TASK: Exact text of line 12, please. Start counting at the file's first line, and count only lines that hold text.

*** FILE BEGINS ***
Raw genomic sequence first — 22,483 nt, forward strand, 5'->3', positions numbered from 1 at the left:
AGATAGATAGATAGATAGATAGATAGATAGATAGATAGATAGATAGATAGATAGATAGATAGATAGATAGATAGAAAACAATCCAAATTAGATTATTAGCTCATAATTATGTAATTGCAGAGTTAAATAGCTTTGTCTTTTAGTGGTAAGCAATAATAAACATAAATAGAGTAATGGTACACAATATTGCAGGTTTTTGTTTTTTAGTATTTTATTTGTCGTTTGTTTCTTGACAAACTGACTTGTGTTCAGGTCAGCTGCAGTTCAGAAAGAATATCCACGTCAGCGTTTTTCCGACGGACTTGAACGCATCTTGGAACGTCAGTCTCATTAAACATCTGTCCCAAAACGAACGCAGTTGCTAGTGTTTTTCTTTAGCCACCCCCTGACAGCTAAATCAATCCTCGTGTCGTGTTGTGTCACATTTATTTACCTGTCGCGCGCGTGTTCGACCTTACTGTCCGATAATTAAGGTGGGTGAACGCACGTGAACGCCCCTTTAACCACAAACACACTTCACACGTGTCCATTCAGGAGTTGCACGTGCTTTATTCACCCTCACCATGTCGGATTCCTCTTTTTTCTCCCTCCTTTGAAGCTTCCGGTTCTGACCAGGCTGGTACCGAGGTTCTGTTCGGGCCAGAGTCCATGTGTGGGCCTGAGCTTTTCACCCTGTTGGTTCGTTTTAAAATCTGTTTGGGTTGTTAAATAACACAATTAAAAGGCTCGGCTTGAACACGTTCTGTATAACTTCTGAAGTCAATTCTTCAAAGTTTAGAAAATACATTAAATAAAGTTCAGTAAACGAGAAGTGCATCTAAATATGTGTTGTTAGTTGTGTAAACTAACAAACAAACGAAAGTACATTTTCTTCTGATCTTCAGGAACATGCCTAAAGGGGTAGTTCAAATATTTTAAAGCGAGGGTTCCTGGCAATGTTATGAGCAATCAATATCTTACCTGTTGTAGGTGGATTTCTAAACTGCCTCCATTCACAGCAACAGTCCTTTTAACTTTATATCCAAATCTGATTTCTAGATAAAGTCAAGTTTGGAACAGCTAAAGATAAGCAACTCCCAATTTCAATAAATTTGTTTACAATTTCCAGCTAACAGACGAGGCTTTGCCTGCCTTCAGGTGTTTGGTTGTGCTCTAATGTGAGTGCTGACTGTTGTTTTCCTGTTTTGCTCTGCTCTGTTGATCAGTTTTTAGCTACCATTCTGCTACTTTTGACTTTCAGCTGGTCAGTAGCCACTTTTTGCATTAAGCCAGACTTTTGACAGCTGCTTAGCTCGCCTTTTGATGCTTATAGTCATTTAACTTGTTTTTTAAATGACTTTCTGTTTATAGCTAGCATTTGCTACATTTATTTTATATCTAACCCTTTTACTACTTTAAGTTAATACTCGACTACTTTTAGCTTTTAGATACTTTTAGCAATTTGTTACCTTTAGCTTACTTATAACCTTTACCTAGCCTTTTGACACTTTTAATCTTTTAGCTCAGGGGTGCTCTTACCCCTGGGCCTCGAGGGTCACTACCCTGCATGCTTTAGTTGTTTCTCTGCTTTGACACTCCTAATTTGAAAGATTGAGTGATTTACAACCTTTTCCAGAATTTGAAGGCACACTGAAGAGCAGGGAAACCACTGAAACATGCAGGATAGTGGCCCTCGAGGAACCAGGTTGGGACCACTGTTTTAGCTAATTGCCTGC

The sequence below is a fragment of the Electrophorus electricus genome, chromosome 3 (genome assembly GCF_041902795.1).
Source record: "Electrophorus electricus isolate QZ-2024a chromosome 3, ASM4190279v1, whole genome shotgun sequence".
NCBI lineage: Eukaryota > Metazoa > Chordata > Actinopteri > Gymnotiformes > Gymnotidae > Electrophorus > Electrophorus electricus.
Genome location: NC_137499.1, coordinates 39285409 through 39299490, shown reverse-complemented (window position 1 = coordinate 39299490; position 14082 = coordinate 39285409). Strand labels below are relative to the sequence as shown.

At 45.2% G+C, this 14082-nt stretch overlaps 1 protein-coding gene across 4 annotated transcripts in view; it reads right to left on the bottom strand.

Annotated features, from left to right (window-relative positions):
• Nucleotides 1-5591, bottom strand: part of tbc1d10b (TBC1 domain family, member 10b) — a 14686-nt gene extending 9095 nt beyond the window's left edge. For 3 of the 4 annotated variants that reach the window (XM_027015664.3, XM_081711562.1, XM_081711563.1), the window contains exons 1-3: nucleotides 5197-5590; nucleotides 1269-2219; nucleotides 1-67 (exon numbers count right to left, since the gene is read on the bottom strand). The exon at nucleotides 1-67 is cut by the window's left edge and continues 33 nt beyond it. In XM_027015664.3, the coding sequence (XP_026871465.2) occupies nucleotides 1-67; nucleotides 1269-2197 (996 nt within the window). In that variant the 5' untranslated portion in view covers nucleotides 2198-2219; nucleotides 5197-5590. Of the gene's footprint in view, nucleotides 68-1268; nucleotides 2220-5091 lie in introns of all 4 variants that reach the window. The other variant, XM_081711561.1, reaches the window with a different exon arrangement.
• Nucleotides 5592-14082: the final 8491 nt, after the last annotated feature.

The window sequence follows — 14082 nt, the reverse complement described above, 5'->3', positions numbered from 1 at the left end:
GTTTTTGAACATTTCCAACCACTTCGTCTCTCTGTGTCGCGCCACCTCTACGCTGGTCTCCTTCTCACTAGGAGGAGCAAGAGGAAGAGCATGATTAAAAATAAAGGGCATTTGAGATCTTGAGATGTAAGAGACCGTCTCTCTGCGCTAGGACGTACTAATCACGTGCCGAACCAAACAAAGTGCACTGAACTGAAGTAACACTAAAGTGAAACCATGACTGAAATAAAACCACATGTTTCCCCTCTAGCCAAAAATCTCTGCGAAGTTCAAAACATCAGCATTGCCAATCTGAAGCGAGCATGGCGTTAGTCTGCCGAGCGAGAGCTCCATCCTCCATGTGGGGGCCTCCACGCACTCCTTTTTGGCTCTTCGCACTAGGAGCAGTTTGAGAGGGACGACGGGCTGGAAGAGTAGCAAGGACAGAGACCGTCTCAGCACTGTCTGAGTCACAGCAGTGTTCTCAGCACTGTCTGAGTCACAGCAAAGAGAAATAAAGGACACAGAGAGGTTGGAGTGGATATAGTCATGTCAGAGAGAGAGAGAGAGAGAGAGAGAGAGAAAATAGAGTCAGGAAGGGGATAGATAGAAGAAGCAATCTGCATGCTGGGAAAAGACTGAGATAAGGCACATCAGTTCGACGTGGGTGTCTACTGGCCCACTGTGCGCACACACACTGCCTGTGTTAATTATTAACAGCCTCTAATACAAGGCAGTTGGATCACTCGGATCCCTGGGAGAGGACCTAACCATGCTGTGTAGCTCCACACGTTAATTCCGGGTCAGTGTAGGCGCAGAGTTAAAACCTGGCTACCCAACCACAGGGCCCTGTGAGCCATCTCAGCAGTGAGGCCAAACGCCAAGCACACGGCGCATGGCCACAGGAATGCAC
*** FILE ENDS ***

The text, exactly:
GTTTTTGAACATTTCCAACCACTTCGTCTCTCTGTGTCGCGCCACCTCTACGCTGGTCTCCTTCTCACTAGGAGGAGCAAGAGGAAGAGCATGATTAAAAATAAAGGGCATTTGAGATCTTGAGATGTAAGAGACCGTCTCTCTGCGCTAGGACGTACTAATCACGTGCCGAACCAAACAAAGTGCACTGAACTGAAGTAACACTAAAGTGAAACCATGACTGAAATAAAACCACATGTTTCCCCTCTAGCCAAAAATCTCTGCGAAGTTCAAAACATCAGCATTGCCAATCTGAAGCGAGCATGGCGTTAGTCTGCCGAGCGAGAGCTCCATCCTCCATGTGGGGGCCTCCACGCACTCCTTTTTGGCTCTTCGCACTAGGAGCAGTTTGAGAGGGACGACGGGCTGGAAGAGTAGCAAGGACAGAGACCGTCTCAGCACTGTCTGAGTCACAGCAGTGTTCTCAGCACTGTCTGAGTCACAGCAAAGAGAAATAAAGGACACAGAGAGGTTGGAGTGGATATAGTCATGTCAGAGAGAGAGAGAGAGAGAGAGAGAGAGAAAATAGAGTCAGGAAGGGGATAGATAGAAGAAGCAATCTGCATGCTGGGAAAAGACTGAGATAAGGCACATCAGTTCGACGTGGGTGTCTACTGGCCCACTGTGCGCACACACACTGCCTGTGTTAATTATTAACAGCCTCTAATACAAGGCAGTTGGATCACTCGGATCCCTGGGAGAGGACCTAACCATGCTGTGTAGCTCCACACGTTAATTCCGGGTCAGTGTAGGCGCAGAGTTAAAACCTGGCTACCCAACCACAGGGCCCTGTGAGCCATCTCAGCAGTGAGGCCAAACGCCAAGCACACGGCGCATGGCCACAGGAATGCAC